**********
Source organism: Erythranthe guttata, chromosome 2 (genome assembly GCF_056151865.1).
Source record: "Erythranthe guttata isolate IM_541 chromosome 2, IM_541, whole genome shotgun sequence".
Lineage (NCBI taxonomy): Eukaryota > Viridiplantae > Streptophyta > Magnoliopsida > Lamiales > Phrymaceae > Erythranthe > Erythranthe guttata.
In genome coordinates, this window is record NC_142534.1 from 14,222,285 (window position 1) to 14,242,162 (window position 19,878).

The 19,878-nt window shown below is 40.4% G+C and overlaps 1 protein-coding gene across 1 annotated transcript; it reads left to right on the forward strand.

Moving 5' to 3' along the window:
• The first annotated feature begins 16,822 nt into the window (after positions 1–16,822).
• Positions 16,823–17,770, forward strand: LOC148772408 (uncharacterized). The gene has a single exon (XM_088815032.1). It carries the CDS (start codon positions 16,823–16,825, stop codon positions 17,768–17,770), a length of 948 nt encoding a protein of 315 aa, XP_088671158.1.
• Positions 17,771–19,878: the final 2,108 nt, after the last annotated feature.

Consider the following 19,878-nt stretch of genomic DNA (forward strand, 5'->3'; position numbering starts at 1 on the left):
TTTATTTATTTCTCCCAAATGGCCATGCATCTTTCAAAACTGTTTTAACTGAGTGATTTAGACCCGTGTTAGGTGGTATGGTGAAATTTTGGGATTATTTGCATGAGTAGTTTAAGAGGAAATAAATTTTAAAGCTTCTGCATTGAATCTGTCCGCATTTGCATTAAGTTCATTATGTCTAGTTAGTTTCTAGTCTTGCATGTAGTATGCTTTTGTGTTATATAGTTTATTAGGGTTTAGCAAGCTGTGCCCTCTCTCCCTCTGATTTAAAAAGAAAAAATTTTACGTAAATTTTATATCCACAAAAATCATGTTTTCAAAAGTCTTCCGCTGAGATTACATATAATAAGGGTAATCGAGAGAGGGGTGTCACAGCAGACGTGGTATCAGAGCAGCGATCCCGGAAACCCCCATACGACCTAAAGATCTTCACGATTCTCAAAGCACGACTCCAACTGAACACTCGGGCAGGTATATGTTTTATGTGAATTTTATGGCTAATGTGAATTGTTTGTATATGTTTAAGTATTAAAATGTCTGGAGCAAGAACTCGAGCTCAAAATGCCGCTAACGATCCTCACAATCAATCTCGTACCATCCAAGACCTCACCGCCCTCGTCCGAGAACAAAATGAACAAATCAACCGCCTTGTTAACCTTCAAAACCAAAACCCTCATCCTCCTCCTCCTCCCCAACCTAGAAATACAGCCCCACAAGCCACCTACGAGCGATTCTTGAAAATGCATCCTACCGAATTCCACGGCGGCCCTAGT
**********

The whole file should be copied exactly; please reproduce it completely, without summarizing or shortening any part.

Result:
Source organism: Erythranthe guttata, chromosome 2 (genome assembly GCF_056151865.1).
Source record: "Erythranthe guttata isolate IM_541 chromosome 2, IM_541, whole genome shotgun sequence".
Lineage (NCBI taxonomy): Eukaryota > Viridiplantae > Streptophyta > Magnoliopsida > Lamiales > Phrymaceae > Erythranthe > Erythranthe guttata.
In genome coordinates, this window is record NC_142534.1 from 14,222,285 (window position 1) to 14,242,162 (window position 19,878).

The 19,878-nt window shown below is 40.4% G+C and overlaps 1 protein-coding gene across 1 annotated transcript; it reads left to right on the forward strand.

Moving 5' to 3' along the window:
• The first annotated feature begins 16,822 nt into the window (after positions 1–16,822).
• Positions 16,823–17,770, forward strand: LOC148772408 (uncharacterized). The gene has a single exon (XM_088815032.1). It carries the CDS (start codon positions 16,823–16,825, stop codon positions 17,768–17,770), a length of 948 nt encoding a protein of 315 aa, XP_088671158.1.
• Positions 17,771–19,878: the final 2,108 nt, after the last annotated feature.

Consider the following 19,878-nt stretch of genomic DNA (forward strand, 5'->3'; position numbering starts at 1 on the left):
TTTATTTATTTCTCCCAAATGGCCATGCATCTTTCAAAACTGTTTTAACTGAGTGATTTAGACCCGTGTTAGGTGGTATGGTGAAATTTTGGGATTATTTGCATGAGTAGTTTAAGAGGAAATAAATTTTAAAGCTTCTGCATTGAATCTGTCCGCATTTGCATTAAGTTCATTATGTCTAGTTAGTTTCTAGTCTTGCATGTAGTATGCTTTTGTGTTATATAGTTTATTAGGGTTTAGCAAGCTGTGCCCTCTCTCCCTCTGATTTAAAAAGAAAAAATTTTACGTAAATTTTATATCCACAAAAATCATGTTTTCAAAAGTCTTCCGCTGAGATTACATATAATAAGGGTAATCGAGAGAGGGGTGTCACAGCAGACGTGGTATCAGAGCAGCGATCCCGGAAACCCCCATACGACCTAAAGATCTTCACGATTCTCAAAGCACGACTCCAACTGAACACTCGGGCAGGTATATGTTTTATGTGAATTTTATGGCTAATGTGAATTGTTTGTATATGTTTAAGTATTAAAATGTCTGGAGCAAGAACTCGAGCTCAAAATGCCGCTAACGATCCTCACAATCAATCTCGTACCATCCAAGACCTCACCGCCCTCGTCCGAGAACAAAATGAACAAATCAACCGCCTTGTTAACCTTCAAAACCAAAACCCTCATCCTCCTCCTCCTCCCCAACCTAGAAATACAGCCCCACAAGCCACCTACGAGCGATTCTTGAAAATGCATCCTACCGAATTCCACGGCGGCCCTAGT